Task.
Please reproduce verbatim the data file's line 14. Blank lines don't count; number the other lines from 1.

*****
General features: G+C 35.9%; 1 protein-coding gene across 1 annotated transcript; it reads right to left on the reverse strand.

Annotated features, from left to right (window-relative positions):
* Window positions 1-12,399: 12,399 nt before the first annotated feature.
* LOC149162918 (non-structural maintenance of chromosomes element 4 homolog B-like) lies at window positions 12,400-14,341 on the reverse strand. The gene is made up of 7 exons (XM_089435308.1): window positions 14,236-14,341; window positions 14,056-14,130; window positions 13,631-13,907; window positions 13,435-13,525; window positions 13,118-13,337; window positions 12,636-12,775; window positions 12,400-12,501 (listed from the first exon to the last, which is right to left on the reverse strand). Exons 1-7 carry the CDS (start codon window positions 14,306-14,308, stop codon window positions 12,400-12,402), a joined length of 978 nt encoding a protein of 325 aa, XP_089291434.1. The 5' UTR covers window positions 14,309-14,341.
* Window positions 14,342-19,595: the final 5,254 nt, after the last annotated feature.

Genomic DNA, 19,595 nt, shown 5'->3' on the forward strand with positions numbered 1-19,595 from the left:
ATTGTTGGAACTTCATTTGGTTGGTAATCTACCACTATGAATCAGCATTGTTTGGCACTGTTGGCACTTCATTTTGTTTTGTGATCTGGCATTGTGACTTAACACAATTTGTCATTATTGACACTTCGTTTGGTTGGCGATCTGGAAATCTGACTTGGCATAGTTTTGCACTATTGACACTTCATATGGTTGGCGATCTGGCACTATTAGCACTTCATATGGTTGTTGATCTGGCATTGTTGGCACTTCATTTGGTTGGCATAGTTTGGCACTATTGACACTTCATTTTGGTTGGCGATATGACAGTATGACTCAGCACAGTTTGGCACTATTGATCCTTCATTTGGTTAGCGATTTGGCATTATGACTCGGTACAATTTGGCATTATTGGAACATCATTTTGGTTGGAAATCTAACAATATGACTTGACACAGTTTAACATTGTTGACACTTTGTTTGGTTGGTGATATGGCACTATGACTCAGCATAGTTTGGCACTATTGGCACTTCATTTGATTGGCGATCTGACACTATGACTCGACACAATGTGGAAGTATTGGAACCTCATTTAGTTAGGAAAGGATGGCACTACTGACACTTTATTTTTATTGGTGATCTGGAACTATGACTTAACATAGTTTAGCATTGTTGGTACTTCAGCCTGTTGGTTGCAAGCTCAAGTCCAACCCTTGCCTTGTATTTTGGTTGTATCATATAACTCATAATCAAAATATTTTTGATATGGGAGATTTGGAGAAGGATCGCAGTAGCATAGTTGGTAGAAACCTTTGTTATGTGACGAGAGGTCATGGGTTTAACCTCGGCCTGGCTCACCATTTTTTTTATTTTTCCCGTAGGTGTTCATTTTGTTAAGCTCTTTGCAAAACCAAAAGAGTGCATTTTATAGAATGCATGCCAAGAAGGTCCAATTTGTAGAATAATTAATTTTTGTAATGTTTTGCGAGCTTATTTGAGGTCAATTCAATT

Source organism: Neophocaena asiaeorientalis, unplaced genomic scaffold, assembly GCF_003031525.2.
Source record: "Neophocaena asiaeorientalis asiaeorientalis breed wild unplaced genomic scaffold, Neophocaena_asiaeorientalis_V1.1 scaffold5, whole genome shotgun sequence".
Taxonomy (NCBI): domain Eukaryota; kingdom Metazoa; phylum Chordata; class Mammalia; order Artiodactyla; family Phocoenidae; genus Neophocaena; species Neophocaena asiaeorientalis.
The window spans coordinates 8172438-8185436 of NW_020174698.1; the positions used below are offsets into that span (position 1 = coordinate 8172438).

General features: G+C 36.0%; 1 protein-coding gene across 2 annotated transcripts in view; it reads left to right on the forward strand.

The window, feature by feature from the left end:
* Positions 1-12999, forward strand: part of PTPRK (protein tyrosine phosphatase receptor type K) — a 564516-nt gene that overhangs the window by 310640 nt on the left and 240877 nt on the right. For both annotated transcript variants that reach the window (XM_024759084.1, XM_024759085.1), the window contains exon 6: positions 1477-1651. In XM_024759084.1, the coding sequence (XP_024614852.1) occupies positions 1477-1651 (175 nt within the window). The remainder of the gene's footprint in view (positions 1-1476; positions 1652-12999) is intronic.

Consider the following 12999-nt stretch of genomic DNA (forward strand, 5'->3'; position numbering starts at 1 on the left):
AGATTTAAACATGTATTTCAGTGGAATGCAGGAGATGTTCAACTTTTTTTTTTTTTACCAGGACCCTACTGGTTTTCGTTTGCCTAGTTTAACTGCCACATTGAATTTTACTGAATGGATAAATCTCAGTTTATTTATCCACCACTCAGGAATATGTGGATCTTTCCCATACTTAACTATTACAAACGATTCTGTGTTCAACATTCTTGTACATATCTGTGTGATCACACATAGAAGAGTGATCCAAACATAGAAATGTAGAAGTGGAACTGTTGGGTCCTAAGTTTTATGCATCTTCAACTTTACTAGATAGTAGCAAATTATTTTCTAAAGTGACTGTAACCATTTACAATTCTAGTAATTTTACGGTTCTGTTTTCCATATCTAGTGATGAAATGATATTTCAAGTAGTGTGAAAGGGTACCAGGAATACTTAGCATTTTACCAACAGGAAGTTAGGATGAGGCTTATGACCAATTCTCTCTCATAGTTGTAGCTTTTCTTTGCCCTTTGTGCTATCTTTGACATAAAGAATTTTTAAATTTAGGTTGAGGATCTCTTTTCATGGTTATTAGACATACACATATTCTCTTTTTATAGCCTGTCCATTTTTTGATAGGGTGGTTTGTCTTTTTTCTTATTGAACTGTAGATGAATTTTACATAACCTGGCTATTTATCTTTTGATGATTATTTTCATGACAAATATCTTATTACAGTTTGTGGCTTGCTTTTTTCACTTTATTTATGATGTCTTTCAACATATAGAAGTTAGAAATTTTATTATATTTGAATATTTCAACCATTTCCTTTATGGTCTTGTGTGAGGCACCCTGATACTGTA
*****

* Positions 1-12999, forward strand: part of PTPRK (protein tyrosine phosphatase receptor type K) — a 564516-nt gene that overhangs the window by 310640 nt on the left and 240877 nt on the right. For both annotated transcript variants that reach the window (XM_024759084.1, XM_024759085.1), the window contains exon 6: positions 1477-1651. In XM_024759084.1, the coding sequence (XP_024614852.1) occupies positions 1477-1651 (175 nt within the window). The remainder of the gene's footprint in view (positions 1-1476; positions 1652-12999) is intronic.